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united states. the result is more tension on the korea peninsula then in the lifetime of anyone watching this most likely. unless you are around that during the war there which ended in 1953. we are following this closely, experts are saying this is a real flashpoint. this is tarried there for real. this is not hype. we will be following this story through the night and through the weekend. james flanagan operates the manufacturing company, he submitted a wall pitch that has some remarkable features. lasers, anti-tamil technology, a service that cuts her hand when you try to climate and more. a remarkable work of art but now his company is being threatened, san francisco, berkeley, oakland, all threatening to blacklist him merely for bidding on a federal project. thanks for coming on. >> thank you.
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>> tucker: did i characterized your wall correctly? >> all the credit goes to the designer and architect, a brilliant engineer. he approached me not to long ago -- it really it's an honor and humbling to be the one to hopefully build this wall because it's better than any concrete or any wall that anyone has ever seen. it is. basically any problem can really come up with to penetrate this wall, we have a system to basically combat that. >> tucker: the wall, it looks like it leans a little bit. in what direction and why? >> it would lean south towards mexico at a 30-degree angle. what this does is makes it much more difficult issue decline. you can picture a rock climber and an inverted type cliff.
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on top of that, it basically would cut your hands apart if you did try to climb this mall. there are sensors above and below it. if anyone tries to penetrate in any way, the authorities would know right away via a computer system. each wall panel has a serial number. as soon as one of the sensors picks up any type of activity, the computer system would read that and basically the authorities could respond accordingly. >> tucker: i think that qualifies as a big, beautiful wall. is this something you are building because it's a job or do you want to build this? do you have an ideological task to it? do you think it's necessary? >> i believe in this wall. one more thing i want to say, there's no -- this is a composite material. this is something no one has ever seen.
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it has ballistic capabilities. it has blast capabilities. it's very light. ten times lighter than concrete, and ten times stronger. it has 5,000 per square inch compression strength. it is amazing stuff. it will go up faster and cheaper and it's going to take months, not years to do. it can employ thousands of people but back to your question, yeah, i think this wall is basically the foundation of really the trump movement and the american movement to put our country first. it's so important and i can't stress that enough. yeah, it's a business decision for me. it would be an excellent opportunity. something i'd love to do be a part of. i'm looking at being a part of history. there is a personal part of it, i support our president 100%. i support his agenda and i think we need this wall to basically save our country at this point.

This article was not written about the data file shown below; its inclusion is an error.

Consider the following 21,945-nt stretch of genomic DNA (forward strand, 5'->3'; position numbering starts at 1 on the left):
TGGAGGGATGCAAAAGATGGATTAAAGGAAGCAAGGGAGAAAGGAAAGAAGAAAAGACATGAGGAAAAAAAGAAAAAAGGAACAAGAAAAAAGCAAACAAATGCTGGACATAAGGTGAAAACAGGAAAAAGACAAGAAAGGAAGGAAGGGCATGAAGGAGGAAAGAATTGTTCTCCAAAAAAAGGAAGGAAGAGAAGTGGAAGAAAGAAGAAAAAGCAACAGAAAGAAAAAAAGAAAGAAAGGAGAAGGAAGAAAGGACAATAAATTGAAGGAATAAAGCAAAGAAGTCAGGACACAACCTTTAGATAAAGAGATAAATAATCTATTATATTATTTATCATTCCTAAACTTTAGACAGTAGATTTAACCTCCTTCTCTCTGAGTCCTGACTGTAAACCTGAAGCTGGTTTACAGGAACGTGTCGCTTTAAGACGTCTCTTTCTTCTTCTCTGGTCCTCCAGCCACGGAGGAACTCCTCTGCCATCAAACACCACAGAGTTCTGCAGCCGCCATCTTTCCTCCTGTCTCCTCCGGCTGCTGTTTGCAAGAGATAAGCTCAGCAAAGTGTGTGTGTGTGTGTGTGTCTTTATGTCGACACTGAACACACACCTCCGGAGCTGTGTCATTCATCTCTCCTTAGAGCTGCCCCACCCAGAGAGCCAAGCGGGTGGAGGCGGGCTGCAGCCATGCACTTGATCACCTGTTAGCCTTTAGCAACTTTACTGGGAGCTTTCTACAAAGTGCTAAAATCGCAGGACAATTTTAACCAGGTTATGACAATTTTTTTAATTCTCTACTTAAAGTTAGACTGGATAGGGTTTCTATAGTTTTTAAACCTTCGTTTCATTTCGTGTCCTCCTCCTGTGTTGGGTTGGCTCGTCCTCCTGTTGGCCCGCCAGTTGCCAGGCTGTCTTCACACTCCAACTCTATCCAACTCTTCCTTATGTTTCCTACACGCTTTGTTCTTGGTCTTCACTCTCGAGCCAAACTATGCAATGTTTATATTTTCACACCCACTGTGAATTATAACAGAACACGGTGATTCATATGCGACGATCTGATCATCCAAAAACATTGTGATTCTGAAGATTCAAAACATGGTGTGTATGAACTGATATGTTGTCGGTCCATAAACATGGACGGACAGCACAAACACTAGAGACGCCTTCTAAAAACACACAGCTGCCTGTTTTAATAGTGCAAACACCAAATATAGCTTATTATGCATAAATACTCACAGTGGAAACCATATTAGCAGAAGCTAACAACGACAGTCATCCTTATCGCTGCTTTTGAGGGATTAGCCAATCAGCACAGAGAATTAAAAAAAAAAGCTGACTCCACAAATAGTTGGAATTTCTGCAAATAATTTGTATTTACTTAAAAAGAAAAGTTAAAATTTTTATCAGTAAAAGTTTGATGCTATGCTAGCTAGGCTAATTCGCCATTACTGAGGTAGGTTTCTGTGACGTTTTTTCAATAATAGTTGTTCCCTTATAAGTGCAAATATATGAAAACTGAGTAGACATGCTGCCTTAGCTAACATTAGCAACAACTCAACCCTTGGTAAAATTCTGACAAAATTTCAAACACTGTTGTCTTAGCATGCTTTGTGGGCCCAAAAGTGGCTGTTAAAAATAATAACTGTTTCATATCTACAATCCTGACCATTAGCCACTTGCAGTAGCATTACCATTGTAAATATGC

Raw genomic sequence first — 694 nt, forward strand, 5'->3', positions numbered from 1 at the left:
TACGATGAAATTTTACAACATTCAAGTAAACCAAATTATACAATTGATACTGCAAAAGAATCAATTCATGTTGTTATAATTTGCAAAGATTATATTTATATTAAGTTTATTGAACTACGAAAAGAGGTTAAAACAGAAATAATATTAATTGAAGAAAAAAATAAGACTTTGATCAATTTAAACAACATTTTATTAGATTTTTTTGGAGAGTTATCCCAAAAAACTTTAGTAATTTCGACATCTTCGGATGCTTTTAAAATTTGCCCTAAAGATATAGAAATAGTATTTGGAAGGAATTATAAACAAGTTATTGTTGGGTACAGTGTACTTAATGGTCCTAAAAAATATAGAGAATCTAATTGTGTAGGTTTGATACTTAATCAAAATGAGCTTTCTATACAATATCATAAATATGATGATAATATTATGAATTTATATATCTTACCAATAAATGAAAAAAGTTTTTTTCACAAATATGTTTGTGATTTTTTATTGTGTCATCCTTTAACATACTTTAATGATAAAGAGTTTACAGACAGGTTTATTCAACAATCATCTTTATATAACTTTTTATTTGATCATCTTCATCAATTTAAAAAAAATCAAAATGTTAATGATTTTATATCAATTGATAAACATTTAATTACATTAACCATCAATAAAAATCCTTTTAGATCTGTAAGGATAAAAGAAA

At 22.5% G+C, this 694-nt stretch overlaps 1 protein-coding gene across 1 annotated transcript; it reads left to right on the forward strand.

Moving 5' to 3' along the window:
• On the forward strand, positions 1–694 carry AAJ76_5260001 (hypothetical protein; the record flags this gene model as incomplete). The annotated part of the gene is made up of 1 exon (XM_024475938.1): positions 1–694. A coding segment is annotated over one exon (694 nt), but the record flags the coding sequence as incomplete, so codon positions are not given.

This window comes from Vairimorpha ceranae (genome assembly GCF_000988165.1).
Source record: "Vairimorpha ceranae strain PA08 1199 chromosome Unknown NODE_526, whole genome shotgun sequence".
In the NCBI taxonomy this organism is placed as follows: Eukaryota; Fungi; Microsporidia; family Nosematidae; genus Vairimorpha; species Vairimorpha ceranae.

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we are in a lot of trouble and we need to control our border and this is one way we can do it. >> tucker: i can tell by your accent that you are a native californian. tell me about the response you're getting from these three cities. berkeley, oakland, and l.a.? trying to blacklist you. what does it mean if you're blacklisted? >> what it means is that they would boycott or blacklist you from doing any contracts with the city. with those cities and probably eventually the whole state of california. it's really disturbing. if we are was going to describe it i would call it tyranny. i don't think it's legal -- these are companies that are in the bay area, not just construction or tech companies, all types of businesses and business owners with employees. people probably voted for these politicians. it's kind of -- really, the
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first incident i have seen where they are hurting their own people on their side. as far as the leftover democrats go, who really don't want to see this wall go up, it's disturbing and it is kind of unique in that way. i am hoping the business owners and the people that work for them, it's kind of a wake-up call. see that you know, i don't think these politicians really care about it. i don't think they have our best interest at heart. i think they are all just drunk on money and power and that's all they care about. i would challenge them to call me and i will go to their house and i will remove their pens or their walls for them and see how they would like to live without a fence or a wall or with a gate on the front door or with a lock on their door. i challenge that and i will do it for free. >> tucker: [laughs] i like your style. good luck out there.
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now, onto a very important story. a doctor in detroit has been arrested and charged with running a female genital mutilation rocket. a south asian immigrant works as an emergency room physician now being accused of procedure and on girls and 6-8 years old. they were brought from around the country by their parents, hard to believe, to be mutilate mutilated. the practice of mutilating girls for nonmedical reasons has been banned in this country for 21 years. the practice is still widespread in other parts of the world, universal in some parts of africa. it's concerned morally obligatory in some muslim world worlds. according to the cdc, more than half a million girls are at risk for this. and yet oddly, stopping this practice which again is real, is